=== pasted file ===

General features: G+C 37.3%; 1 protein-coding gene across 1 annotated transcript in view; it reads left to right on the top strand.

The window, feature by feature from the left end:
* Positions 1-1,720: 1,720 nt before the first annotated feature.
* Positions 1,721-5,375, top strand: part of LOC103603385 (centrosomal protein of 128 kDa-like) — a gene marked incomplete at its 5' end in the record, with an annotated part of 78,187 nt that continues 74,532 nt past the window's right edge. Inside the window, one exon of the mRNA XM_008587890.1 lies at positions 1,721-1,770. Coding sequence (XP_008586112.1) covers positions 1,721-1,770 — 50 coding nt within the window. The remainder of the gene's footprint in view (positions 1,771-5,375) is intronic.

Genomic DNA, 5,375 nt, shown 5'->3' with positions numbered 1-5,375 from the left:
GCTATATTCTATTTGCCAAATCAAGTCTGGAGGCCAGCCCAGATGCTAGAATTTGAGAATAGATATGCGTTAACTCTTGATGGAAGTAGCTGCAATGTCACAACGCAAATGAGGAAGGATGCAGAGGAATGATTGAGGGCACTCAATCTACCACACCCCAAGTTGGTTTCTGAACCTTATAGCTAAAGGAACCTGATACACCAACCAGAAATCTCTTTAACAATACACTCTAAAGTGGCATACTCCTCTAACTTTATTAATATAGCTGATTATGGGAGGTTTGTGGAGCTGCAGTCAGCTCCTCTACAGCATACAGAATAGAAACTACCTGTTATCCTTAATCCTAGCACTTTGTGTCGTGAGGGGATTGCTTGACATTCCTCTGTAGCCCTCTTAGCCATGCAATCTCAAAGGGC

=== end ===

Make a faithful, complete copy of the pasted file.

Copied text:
General features: G+C 37.3%; 1 protein-coding gene across 1 annotated transcript in view; it reads left to right on the top strand.

The window, feature by feature from the left end:
* Positions 1-1,720: 1,720 nt before the first annotated feature.
* Positions 1,721-5,375, top strand: part of LOC103603385 (centrosomal protein of 128 kDa-like) — a gene marked incomplete at its 5' end in the record, with an annotated part of 78,187 nt that continues 74,532 nt past the window's right edge. Inside the window, one exon of the mRNA XM_008587890.1 lies at positions 1,721-1,770. Coding sequence (XP_008586112.1) covers positions 1,721-1,770 — 50 coding nt within the window. The remainder of the gene's footprint in view (positions 1,771-5,375) is intronic.

Genomic DNA, 5,375 nt, shown 5'->3' with positions numbered 1-5,375 from the left:
GCTATATTCTATTTGCCAAATCAAGTCTGGAGGCCAGCCCAGATGCTAGAATTTGAGAATAGATATGCGTTAACTCTTGATGGAAGTAGCTGCAATGTCACAACGCAAATGAGGAAGGATGCAGAGGAATGATTGAGGGCACTCAATCTACCACACCCCAAGTTGGTTTCTGAACCTTATAGCTAAAGGAACCTGATACACCAACCAGAAATCTCTTTAACAATACACTCTAAAGTGGCATACTCCTCTAACTTTATTAATATAGCTGATTATGGGAGGTTTGTGGAGCTGCAGTCAGCTCCTCTACAGCATACAGAATAGAAACTACCTGTTATCCTTAATCCTAGCACTTTGTGTCGTGAGGGGATTGCTTGACATTCCTCTGTAGCCCTCTTAGCCATGCAATCTCAAAGGGC